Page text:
• Revisit budget plans

As marketing departments face reduced funding and pressure to justify marketing plans, this is a prime opportunity to reassess our marketing approaches and activities. Budget reallocations can allow imaginative, new ideas to surface and eliminate past approaches that no longer provide ROI.


  • Get closer to your clients

COVID-19 has had a huge impact on our lives and will, no doubt, change what our clients’ need, can afford, where and how they work and shop, and how they want to interact with us. We need to build even deeper, more meaningful relationships with our clients to learn more about what they are experiencing, understand any permanent or temporary shifts in the new reality for our loyal profitable client-base and to ensure our brand and service offerings continue to resonate.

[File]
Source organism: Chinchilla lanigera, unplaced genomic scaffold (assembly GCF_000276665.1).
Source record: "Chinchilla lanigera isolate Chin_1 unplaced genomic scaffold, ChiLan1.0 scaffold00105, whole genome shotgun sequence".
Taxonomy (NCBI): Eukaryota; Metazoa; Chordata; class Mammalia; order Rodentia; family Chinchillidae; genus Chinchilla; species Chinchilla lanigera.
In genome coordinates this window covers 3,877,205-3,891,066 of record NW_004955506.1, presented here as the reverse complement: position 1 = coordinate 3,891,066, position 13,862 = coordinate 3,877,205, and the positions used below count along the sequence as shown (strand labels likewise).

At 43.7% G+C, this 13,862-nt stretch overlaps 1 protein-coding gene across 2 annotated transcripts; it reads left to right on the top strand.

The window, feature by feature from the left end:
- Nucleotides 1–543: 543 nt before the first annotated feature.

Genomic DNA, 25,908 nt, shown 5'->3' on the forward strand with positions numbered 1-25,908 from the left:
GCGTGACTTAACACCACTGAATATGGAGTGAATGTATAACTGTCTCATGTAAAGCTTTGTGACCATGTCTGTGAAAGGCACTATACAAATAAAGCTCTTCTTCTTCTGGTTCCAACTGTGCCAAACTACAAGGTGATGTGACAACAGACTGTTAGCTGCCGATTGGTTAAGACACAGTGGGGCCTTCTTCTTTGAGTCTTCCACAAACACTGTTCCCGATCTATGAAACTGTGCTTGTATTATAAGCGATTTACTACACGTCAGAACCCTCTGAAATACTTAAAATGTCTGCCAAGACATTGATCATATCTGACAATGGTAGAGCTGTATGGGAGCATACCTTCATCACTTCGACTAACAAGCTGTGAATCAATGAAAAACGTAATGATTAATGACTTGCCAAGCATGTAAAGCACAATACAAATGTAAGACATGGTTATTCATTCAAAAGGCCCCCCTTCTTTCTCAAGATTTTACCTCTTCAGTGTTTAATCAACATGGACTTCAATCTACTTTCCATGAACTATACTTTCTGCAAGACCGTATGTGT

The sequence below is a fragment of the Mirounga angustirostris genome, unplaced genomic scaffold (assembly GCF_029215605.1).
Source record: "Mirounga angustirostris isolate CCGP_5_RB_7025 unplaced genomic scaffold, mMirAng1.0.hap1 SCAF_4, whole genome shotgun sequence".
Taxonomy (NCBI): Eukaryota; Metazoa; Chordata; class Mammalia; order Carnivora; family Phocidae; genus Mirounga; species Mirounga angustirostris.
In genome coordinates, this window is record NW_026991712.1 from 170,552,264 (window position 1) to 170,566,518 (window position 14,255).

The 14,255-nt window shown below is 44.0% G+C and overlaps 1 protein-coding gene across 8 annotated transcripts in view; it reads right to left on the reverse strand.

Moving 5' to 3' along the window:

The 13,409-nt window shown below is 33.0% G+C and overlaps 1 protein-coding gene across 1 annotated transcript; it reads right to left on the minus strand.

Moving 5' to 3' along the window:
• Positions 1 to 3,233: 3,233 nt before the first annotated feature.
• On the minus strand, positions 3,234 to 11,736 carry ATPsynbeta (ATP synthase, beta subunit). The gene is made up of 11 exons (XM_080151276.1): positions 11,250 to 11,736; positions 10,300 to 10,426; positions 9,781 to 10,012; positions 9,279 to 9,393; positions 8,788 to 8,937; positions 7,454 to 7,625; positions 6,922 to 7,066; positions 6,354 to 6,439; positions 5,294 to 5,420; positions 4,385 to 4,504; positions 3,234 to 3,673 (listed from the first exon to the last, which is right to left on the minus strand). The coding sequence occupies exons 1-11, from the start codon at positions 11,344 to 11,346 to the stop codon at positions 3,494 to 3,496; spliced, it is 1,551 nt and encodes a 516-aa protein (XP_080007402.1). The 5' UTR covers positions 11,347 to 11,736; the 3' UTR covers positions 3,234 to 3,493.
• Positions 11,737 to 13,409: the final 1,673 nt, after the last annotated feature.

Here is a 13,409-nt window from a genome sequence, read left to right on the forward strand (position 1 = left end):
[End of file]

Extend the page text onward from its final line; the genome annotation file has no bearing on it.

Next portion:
We don’t know what the other side of this crisis will look like, but it’s fair to say we will never be quite the same. Not all businesses will survive these challenging times and those that do may come out the other side profoundly changed. But I do believe that brands matter and can make a meaningful contribution, even in times of human crisis. With good management, brands can emerge stronger and more valuable than ever and it’s our role as marketers to deliver on that promise.


“The coronavirus crisis will test us all, but marketers need to think long-term and keep building their brands, protecting their staff and honouring their values… It might seem superficially mercantile to discuss brands, pricing and customer behaviour as we stare down the barrel of a pandemic. But the practical reality of global economic trade means that we need to market now for the good of all mankind.” Mark Ritson


If you would like to talk ‘brand equity’ with Kathy Innes, please feel free to give her a call!

Kathy Innes

Head of Marketing & BD